Page 7, 18th October 1968

18th October 1968
Page 7
Page 7, 18th October 1968 — GUYANA
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GUYANA

SPEED-BOATS UP-RIVER

from Fr. M. CAMPBELL-JOHNSON, S.J.

St. Pius X Church. La Penitence, Georgetown, Guyana.

rrHE Vatican Council told Ius that "the whole Church is missionary." and each time we come out from Ma s we are reminded that this applies to every member of the People of God.

Apart from obvious differences of climate, customs and so on, how then is my work as a missionary priest in Guyana any different from that of a brother priest in some English parish?

We are both concerned with trying to build up the community of God's people and so make Christ's message a living reality in the world of today. The I means may vary from place' to place, but the final objective is the same.

This may not have been true in the days of the old "picturebookmissionaries — those legendary bearded giants who travelled vast distances on foot to bring the Gospel to primitive peoples. But there are not many of these missionaries left in Guyana today.

True. the Church still has to

care for the Amerindians on the Rupununi Savannahs, in the Pakaraima Mountains and throughout the North-West District. the original inhabitants of Guyana. Conditions are still primitive and travelling difficult, but the jeep and the Mini-Moke have replaced the horse, and the mission is now the proud owner of a four-seater Cessna plane.

Once every four months I go off into the interior myself to say Muss at three small centres in the middle of the gold and diamond country along the Mazaruni River near the border with Venezuela. But even in this wild jungle country of the pork-knockers (traditional Guyanese name for the gold and diamond seekers), we ply up and down the rivers on speed-boats that cover in a few hours distances that would have previously taken many days.

Only a small proportion of the missionaries in Guyana have anything to do with the interior at all. Most are wholly occupied with the teeming parishes on the coastal strip where 90 per cent of the country's population lives.

Here the Church is involved in much the same activities as she is throughout the world.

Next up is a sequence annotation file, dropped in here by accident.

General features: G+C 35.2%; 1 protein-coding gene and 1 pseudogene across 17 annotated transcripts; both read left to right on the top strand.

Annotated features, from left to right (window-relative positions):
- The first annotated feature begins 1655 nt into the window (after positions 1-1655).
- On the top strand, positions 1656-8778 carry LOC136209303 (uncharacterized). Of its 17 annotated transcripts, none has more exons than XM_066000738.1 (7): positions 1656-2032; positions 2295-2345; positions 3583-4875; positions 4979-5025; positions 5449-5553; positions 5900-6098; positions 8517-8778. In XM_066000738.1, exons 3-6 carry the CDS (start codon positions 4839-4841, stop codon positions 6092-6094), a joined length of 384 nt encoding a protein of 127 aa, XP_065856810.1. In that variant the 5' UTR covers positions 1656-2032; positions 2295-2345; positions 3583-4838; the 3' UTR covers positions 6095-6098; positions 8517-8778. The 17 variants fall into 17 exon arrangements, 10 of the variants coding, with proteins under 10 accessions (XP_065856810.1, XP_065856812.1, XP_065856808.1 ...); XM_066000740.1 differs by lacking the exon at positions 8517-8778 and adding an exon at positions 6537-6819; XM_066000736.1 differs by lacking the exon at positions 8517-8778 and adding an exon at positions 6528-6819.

Apart from the parishes, there are three high schools and numerous primary ones. a hospital. a leprosarium, two orphanages, a publications centre, a minor seminary, and

SO OB.

But perhaps there is a difference in our work. Guyana shares most of the problems of other developing countries, but adds two others which, though not specifically her own, are very characteristic of her.

The first is her recent accession to independence after centuries of colonial rule. As well as the attempt to combine progress with some sort of political and social stability, such a transition always seems to involve a search for national identity.

In the case of Guyana this is aggravated by her multi-racial composition and the grave disturbances this led to four years ago. Though the population is numerically small, it comprises a veritable kaleidoscope of six major races (East Indian, African, Amerindian. Chinese, Portuguese, European) and numerous commutations between them.

This in turn has given birth to a remarkable cultural and even gastronomic diversity that is all the more amazing for being situated on the edge of a continent that is almost entirely Latin.

The modern missionary has to identify himself far more closely with the problems and aspirations of a young and small developing nation than is necessary in the larger industrialived countries of the West.

In the case of Guyana, he has to try and preach Christ's message to a society in the throes of rapid social change, and in terms that are meaningful to Hindus, Moslims. Chinese and Amerindians. This calls for a high degree of flexibility, and the Church must ever be on the look-out if its message is to continue to be seen as relevant.

It is perhaps this that is the greatest challenge to the missionary priest in Guyana and differentiates his work from that of his confreres at home. It means that he must do his best to become Guyanese in outlook and spirit and that the Church must play a prominent part in the social, economic and spiritual development of a new nation for the sake of Christ.




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